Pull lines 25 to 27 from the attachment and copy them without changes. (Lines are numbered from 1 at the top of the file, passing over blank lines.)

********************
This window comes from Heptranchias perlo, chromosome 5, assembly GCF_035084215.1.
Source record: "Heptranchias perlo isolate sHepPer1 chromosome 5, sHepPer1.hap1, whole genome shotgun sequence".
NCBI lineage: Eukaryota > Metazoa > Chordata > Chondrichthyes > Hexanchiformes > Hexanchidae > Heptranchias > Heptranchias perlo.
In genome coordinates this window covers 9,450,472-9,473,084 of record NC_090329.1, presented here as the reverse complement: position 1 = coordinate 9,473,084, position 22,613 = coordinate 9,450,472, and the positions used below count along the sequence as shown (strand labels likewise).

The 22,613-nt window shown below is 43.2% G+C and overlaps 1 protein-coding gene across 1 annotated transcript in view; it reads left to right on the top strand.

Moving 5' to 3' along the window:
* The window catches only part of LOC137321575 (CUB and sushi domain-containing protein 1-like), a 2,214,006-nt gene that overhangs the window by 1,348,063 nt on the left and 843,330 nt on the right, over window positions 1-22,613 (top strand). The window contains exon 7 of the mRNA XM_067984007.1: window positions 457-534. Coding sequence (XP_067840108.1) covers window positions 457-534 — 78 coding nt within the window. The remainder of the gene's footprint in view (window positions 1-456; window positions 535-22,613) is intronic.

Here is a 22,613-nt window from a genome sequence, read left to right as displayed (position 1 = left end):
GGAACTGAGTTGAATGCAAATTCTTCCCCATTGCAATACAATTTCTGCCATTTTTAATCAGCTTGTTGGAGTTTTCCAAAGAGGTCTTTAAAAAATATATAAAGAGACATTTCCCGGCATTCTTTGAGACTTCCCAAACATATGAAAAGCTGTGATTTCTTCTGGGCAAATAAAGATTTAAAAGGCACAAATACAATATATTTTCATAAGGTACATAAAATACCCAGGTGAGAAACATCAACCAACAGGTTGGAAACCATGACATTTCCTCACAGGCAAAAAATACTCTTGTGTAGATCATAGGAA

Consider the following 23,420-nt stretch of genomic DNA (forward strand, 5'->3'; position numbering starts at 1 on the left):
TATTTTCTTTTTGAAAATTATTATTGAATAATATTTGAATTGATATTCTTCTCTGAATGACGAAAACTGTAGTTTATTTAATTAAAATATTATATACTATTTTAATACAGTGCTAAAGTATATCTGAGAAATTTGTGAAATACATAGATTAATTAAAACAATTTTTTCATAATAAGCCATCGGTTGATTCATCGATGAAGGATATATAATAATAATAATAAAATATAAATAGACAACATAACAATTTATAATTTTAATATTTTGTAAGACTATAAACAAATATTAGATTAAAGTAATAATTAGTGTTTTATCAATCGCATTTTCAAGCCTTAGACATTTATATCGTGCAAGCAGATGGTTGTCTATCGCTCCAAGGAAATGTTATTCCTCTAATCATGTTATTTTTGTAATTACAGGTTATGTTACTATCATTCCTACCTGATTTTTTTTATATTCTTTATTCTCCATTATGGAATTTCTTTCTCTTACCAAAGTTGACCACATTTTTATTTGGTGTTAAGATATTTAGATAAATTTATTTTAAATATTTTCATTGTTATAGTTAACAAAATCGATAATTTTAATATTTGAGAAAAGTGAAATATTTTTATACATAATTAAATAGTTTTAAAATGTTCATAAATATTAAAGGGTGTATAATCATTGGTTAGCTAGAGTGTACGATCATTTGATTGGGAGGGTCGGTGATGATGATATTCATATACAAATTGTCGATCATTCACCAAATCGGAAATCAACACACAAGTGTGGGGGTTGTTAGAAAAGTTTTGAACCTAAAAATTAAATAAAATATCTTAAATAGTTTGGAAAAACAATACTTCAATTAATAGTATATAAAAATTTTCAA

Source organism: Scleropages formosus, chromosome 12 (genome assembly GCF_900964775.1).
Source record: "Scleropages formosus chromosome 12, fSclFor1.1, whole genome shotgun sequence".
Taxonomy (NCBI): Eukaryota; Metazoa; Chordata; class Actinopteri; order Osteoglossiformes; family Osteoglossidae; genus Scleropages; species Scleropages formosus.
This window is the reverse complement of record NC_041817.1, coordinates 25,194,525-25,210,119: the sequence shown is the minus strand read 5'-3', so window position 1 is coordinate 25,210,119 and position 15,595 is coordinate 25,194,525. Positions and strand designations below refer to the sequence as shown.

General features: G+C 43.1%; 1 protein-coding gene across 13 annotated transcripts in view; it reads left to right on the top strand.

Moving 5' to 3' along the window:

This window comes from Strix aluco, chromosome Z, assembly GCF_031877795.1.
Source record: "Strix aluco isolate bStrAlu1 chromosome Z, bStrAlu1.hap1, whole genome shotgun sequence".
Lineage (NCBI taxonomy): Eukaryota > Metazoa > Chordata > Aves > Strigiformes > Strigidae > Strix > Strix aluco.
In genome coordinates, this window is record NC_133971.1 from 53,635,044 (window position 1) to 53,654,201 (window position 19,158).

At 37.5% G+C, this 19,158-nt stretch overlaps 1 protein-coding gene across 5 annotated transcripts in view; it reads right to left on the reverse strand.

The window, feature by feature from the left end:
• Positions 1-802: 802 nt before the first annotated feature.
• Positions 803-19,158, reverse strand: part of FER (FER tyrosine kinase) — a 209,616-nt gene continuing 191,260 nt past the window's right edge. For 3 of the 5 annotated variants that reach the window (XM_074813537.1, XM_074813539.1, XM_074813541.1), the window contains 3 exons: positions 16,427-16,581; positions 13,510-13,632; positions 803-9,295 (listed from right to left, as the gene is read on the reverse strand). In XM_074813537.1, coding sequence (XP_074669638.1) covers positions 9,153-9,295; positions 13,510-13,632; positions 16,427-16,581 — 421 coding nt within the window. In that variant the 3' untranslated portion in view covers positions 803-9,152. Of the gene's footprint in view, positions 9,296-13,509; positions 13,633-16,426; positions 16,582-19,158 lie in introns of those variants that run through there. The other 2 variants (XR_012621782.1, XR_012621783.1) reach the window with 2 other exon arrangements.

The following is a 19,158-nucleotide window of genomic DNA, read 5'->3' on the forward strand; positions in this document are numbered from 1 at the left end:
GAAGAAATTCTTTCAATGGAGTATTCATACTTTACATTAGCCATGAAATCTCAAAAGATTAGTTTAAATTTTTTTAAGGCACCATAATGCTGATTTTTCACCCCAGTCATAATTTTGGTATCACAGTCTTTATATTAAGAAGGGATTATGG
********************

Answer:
• Positions 803-19,158, reverse strand: part of FER (FER tyrosine kinase) — a 209,616-nt gene continuing 191,260 nt past the window's right edge. For 3 of the 5 annotated variants that reach the window (XM_074813537.1, XM_074813539.1, XM_074813541.1), the window contains 3 exons: positions 16,427-16,581; positions 13,510-13,632; positions 803-9,295 (listed from right to left, as the gene is read on the reverse strand). In XM_074813537.1, coding sequence (XP_074669638.1) covers positions 9,153-9,295; positions 13,510-13,632; positions 16,427-16,581 — 421 coding nt within the window. In that variant the 3' untranslated portion in view covers positions 803-9,152. Of the gene's footprint in view, positions 9,296-13,509; positions 13,633-16,426; positions 16,582-19,158 lie in introns of those variants that run through there. The other 2 variants (XR_012621782.1, XR_012621783.1) reach the window with 2 other exon arrangements.

The following is a 19,158-nucleotide window of genomic DNA, read 5'->3' on the forward strand; positions in this document are numbered from 1 at the left end:
GAAGAAATTCTTTCAATGGAGTATTCATACTTTACATTAGCCATGAAATCTCAAAAGATTAGTTTAAATTTTTTTAAGGCACCATAATGCTGATTTTTCACCCCAGTCATAATTTTGGTATCACAGTCTTTATATTAAGAAGGGATTATGG